THE SYDNEY MORNING HERALD (this site)--Ryan Pringle, the son of former rugby league player Neil Pringle, yesterday was shot by police after threatening the Rainbow Family Australia group just outside Tenterfield, New South Wales. According to members of the group, which reportedly promotes "peace, love and harmony", the police officer was forced to shoot Mr Pringle who was suffering a "psychotic episode". "We have no idea what triggered it," an elder of the group said. Page 1.--Prime Minister Julia Gillard will today announce that most of Australia's defence personnel could be withdrawn from Afghanistan by the middle of next year. "I'm now confident that [the Chicago summit of the North Atlantic Treaty Organisation] will recognise mid-2013 as a key milestone in the international strategy  a crucial point when the international forces will be able to move to a supporting role across all of Afghanistan," the Prime Minister's speech notes say. 32 Australian soldiers have died in the conflict so far, with another 219 wounded. Page 1.--Leaked documents from National Foods, the largest supplier of fresh milk to Australia's supermarket chains, has revealed that its milk contains up to 16.43 percent permeate, a waste product from the production of cheese. While there are no known health issues with the ingredient, companies are not required to disclose the amount of permeate in their milk. Peter Nathan, chief executive of A2 Milk, said while none of his milk contained permeate, other producers were being forced to increase permeate levels amid heavy discounting by the major supermarkets. Page 3.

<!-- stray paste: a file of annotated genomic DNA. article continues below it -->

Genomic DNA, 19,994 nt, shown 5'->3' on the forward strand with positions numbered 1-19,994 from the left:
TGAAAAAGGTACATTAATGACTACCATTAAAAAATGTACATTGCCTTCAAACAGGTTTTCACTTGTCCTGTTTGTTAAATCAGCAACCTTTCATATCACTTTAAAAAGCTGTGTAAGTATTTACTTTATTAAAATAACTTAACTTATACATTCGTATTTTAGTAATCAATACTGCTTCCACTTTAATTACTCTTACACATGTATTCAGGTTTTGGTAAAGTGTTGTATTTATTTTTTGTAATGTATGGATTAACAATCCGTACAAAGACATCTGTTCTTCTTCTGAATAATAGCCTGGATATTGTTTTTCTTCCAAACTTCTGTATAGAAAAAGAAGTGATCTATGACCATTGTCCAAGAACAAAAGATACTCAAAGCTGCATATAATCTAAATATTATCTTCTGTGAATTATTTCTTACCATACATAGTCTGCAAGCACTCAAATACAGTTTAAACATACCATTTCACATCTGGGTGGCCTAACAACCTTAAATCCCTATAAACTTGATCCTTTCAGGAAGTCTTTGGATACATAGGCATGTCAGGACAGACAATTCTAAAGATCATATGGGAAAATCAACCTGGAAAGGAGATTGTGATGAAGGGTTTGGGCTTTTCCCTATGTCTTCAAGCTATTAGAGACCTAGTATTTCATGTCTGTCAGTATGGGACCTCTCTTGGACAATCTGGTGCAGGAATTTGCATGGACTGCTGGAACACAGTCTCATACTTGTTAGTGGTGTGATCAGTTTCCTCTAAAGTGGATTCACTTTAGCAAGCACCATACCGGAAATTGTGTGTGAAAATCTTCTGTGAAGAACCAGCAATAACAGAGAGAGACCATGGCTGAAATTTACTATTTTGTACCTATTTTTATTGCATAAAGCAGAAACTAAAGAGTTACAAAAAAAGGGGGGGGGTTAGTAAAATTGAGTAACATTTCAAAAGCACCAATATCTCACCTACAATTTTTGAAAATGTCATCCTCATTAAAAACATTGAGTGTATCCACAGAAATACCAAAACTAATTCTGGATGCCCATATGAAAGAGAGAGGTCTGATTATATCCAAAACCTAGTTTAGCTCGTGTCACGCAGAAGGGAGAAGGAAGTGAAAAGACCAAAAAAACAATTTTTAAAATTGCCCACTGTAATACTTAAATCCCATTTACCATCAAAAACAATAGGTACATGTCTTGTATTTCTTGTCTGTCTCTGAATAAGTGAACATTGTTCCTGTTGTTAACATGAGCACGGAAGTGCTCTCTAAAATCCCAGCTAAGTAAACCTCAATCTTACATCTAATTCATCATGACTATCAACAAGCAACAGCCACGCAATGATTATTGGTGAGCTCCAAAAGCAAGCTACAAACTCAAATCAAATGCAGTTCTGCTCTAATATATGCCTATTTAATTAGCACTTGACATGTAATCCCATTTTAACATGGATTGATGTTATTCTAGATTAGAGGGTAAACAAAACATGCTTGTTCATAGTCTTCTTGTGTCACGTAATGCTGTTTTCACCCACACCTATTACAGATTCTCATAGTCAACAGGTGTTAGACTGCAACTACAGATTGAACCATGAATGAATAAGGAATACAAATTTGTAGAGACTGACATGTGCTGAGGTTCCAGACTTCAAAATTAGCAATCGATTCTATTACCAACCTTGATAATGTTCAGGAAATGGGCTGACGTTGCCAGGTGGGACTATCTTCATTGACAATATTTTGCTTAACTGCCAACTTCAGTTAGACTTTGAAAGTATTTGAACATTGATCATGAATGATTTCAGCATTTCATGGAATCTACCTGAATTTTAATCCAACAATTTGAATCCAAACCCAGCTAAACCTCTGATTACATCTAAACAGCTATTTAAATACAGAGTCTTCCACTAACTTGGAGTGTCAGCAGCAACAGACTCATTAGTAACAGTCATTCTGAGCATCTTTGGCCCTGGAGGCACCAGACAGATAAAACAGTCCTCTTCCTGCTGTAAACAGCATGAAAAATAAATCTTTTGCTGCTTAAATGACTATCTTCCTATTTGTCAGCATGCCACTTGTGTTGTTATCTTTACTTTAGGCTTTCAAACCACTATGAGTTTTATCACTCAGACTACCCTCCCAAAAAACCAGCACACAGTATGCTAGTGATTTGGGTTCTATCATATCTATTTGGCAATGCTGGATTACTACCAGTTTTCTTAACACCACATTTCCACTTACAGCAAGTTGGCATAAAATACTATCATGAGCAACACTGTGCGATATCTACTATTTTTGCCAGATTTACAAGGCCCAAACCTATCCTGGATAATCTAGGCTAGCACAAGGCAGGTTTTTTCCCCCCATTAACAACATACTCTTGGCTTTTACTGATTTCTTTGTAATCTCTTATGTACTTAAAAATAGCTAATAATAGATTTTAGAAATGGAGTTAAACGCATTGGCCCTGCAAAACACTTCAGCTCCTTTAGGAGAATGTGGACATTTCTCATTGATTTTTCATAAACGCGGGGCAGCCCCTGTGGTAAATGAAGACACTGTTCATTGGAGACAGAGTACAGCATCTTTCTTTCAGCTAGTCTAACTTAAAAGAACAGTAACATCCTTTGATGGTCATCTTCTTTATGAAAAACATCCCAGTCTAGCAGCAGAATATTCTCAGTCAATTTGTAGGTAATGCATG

--Analysis from the Tenants Union of Victoria has found that the Newstart unemployment benefit is insufficient enough to cover the cost of rent on a typical one-bedroom unit in Sydney. Individuals receiving the Newstart and rent assistance benefits are paid A$304.95 a week, well below the A$420 median weekly rent for a one-bedroom unit in Sydney and just above the A$300 median weekly rent for units in Perth and Melbourne. Pg 3. THE AGE (this site)--The Victorian government will continue to support mandatory energy ratings for new housing in the state, despite revelations this week that it was considering a proposal to abolish the 6-star thermal efficiency rating for a voluntary system. "The Treasurer has been challenging ministers, as he should, to examine all of their areas of legislation and regulation to see how we can reduce regulation," Premier Ted Baillieu said. Page 1.--The Victorian government has sued maintenance contractor Utility Services Corporation Limited and electricity company SPI Electricity in the Victorian Supreme Court for allegedly breaching their duty of care for not maintaining a power line which the state claims was responsible for the Black Saturday bushfire three years ago. According to the writ, the government said as the operator and owner of the line, SPI should have "reasonably foreseen that a discharge of electricity" could have sparked a bushfire over a "wide geographic area". Page 1.--Christine Bowden, who organised a Halloween party for her 15-year-old daughter Sheridan, yesterday told the Coroners Court in Victoria that she was faced with a "sickening dilemma" when deciding whether to call the parents of the teenagers who attended the party to ask if their children had been involved in an attack on 16-year-old Justin Galligan. Mr Galligan was knocked unconscious after being punched by gatecrashers and was later taken to Melbourne Hospital where he died. Page 1.--A study by the Victorian government into the construction of a new rail link between Rowville and Monash University has provided a preview of the state's train timetable a decade on. The "train service plan", which was contained in the government's Rowville Rail Study, suggests running a service every four or five minutes during rush hour and one train every 10 minutes outside peak hour. A spokesperson for Public Transport Victoria insisted, however, that the plan was a draft and not indicative of government policy. Page 3.